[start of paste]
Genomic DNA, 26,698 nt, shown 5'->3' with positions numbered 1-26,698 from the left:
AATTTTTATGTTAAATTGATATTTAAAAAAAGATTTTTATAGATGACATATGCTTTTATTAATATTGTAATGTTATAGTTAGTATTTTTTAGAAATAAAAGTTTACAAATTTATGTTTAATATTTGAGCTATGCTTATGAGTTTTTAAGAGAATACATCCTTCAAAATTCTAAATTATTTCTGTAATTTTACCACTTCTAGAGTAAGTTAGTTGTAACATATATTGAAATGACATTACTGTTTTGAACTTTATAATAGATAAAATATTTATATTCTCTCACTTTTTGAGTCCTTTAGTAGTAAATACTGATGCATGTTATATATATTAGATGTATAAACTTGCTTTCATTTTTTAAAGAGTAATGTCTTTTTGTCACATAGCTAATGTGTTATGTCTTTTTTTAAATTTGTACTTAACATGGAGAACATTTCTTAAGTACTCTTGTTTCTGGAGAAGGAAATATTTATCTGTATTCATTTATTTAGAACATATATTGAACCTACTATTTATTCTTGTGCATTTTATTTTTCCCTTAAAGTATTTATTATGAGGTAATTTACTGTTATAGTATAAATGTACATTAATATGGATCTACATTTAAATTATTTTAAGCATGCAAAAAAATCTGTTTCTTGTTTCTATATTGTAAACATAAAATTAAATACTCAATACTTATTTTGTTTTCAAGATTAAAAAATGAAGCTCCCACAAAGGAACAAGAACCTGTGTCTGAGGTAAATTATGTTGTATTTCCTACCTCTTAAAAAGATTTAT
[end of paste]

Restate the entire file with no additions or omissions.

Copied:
Genomic DNA, 26,698 nt, shown 5'->3' with positions numbered 1-26,698 from the left:
AATTTTTATGTTAAATTGATATTTAAAAAAAGATTTTTATAGATGACATATGCTTTTATTAATATTGTAATGTTATAGTTAGTATTTTTTAGAAATAAAAGTTTACAAATTTATGTTTAATATTTGAGCTATGCTTATGAGTTTTTAAGAGAATACATCCTTCAAAATTCTAAATTATTTCTGTAATTTTACCACTTCTAGAGTAAGTTAGTTGTAACATATATTGAAATGACATTACTGTTTTGAACTTTATAATAGATAAAATATTTATATTCTCTCACTTTTTGAGTCCTTTAGTAGTAAATACTGATGCATGTTATATATATTAGATGTATAAACTTGCTTTCATTTTTTAAAGAGTAATGTCTTTTTGTCACATAGCTAATGTGTTATGTCTTTTTTTAAATTTGTACTTAACATGGAGAACATTTCTTAAGTACTCTTGTTTCTGGAGAAGGAAATATTTATCTGTATTCATTTATTTAGAACATATATTGAACCTACTATTTATTCTTGTGCATTTTATTTTTCCCTTAAAGTATTTATTATGAGGTAATTTACTGTTATAGTATAAATGTACATTAATATGGATCTACATTTAAATTATTTTAAGCATGCAAAAAAATCTGTTTCTTGTTTCTATATTGTAAACATAAAATTAAATACTCAATACTTATTTTGTTTTCAAGATTAAAAAATGAAGCTCCCACAAAGGAACAAGAACCTGTGTCTGAGGTAAATTATGTTGTATTTCCTACCTCTTAAAAAGATTTAT